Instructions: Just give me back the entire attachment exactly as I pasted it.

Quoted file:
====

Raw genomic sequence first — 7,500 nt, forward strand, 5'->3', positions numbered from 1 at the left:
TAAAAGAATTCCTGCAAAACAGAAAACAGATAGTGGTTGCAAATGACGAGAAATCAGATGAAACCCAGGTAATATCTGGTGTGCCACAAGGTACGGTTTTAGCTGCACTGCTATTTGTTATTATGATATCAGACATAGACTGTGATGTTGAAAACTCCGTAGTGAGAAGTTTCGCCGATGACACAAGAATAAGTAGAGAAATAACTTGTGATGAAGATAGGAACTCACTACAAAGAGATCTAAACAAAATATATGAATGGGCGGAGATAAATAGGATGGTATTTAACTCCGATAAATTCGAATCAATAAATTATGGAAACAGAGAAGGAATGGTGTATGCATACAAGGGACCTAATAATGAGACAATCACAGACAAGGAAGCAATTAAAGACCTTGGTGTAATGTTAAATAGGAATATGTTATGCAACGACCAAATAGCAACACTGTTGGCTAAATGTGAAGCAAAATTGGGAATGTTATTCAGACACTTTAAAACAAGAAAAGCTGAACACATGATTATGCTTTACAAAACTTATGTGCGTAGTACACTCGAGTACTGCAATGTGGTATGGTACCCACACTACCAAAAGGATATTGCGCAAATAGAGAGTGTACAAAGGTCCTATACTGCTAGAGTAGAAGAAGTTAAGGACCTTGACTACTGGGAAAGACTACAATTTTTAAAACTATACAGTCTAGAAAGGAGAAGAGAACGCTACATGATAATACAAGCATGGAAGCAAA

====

Raw genomic sequence first — 7,500 nt, forward strand, 5'->3', positions numbered from 1 at the left:
TAAAAGAATTCCTGCAAAACAGAAAACAGATAGTGGTTGCAAATGACGAGAAATCAGATGAAACCCAGGTAATATCTGGTGTGCCACAAGGTACGGTTTTAGCTGCACTGCTATTTGTTATTATGATATCAGACATAGACTGTGATGTTGAAAACTCCGTAGTGAGAAGTTTCGCCGATGACACAAGAATAAGTAGAGAAATAACTTGTGATGAAGATAGGAACTCACTACAAAGAGATCTAAACAAAATATATGAATGGGCGGAGATAAATAGGATGGTATTTAACTCCGATAAATTCGAATCAATAAATTATGGAAACAGAGAAGGAATGGTGTATGCATACAAGGGACCTAATAATGAGACAATCACAGACAAGGAAGCAATTAAAGACCTTGGTGTAATGTTAAATAGGAATATGTTATGCAACGACCAAATAGCAACACTGTTGGCTAAATGTGAAGCAAAATTGGGAATGTTATTCAGACACTTTAAAACAAGAAAAGCTGAACACATGATTATGCTTTACAAAACTTATGTGCGTAGTACACTCGAGTACTGCAATGTGGTATGGTACCCACACTACCAAAAGGATATTGCGCAAATAGAGAGTGTACAAAGGTCCTATACTGCTAGAGTAGAAGAAGTTAAGGACCTTGACTACTGGGAAAGACTACAATTTTTAAAACTATACAGTCTAGAAAGGAGAAGAGAACGCTACATGATAATACAAGCATGGAAGCAAA